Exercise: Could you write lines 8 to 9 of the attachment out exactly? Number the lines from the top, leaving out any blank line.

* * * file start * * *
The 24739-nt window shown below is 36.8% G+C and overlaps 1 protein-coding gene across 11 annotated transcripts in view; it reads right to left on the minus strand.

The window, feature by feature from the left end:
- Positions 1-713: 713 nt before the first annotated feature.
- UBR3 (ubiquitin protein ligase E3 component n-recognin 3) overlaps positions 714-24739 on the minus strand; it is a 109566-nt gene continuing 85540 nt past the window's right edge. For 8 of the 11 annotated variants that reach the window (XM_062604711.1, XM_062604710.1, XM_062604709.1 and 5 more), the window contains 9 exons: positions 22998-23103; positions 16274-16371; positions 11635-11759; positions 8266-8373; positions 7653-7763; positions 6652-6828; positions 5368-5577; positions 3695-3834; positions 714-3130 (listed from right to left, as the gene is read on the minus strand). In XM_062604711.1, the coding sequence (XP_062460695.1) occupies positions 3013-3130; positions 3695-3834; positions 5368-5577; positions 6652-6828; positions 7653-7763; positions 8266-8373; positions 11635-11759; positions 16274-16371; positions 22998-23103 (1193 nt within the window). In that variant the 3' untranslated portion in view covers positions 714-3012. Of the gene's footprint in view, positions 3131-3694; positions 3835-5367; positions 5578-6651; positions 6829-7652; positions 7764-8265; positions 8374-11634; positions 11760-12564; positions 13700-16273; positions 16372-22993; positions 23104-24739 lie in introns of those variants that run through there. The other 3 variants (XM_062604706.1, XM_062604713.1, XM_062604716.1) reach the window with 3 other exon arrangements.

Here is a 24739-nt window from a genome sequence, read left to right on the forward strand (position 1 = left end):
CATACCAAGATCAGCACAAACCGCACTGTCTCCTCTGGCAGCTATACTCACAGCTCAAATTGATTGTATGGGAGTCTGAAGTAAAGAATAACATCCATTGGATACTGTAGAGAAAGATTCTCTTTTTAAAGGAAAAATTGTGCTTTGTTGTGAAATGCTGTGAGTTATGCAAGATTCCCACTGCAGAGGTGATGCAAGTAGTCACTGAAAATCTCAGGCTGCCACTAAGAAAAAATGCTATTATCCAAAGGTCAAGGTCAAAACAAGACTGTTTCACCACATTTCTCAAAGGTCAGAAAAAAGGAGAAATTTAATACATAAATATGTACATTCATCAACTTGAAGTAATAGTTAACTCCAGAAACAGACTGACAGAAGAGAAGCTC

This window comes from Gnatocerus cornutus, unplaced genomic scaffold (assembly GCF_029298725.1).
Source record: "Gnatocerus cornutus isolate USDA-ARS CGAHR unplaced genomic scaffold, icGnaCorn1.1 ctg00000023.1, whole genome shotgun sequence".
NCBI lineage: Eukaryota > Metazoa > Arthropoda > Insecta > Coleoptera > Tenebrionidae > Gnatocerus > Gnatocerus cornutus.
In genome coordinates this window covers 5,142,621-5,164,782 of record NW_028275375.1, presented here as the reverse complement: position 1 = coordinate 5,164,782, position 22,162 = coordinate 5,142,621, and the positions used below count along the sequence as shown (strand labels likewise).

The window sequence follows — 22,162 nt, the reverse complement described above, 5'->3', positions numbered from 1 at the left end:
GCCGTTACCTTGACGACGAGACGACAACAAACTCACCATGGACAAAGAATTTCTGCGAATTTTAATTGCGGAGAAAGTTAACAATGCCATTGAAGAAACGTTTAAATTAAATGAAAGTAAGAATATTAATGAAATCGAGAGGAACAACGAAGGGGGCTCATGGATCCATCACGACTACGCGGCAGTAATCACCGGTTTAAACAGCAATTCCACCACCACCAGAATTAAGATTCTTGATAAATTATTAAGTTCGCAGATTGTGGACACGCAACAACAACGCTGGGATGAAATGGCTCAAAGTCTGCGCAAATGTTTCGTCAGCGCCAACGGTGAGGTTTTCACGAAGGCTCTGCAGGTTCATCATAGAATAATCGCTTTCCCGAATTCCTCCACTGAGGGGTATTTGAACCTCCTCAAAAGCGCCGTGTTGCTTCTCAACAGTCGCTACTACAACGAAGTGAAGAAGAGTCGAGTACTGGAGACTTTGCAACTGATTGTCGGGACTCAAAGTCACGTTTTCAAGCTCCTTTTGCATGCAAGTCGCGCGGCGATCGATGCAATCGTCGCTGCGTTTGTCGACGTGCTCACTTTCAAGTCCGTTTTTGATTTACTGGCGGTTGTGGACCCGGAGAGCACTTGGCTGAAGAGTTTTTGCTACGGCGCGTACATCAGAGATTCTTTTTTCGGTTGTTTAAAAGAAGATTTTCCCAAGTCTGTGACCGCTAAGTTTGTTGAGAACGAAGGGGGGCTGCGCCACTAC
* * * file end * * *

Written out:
Source record: "Gnatocerus cornutus isolate USDA-ARS CGAHR unplaced genomic scaffold, icGnaCorn1.1 ctg00000023.1, whole genome shotgun sequence".
NCBI lineage: Eukaryota > Metazoa > Arthropoda > Insecta > Coleoptera > Tenebrionidae > Gnatocerus > Gnatocerus cornutus.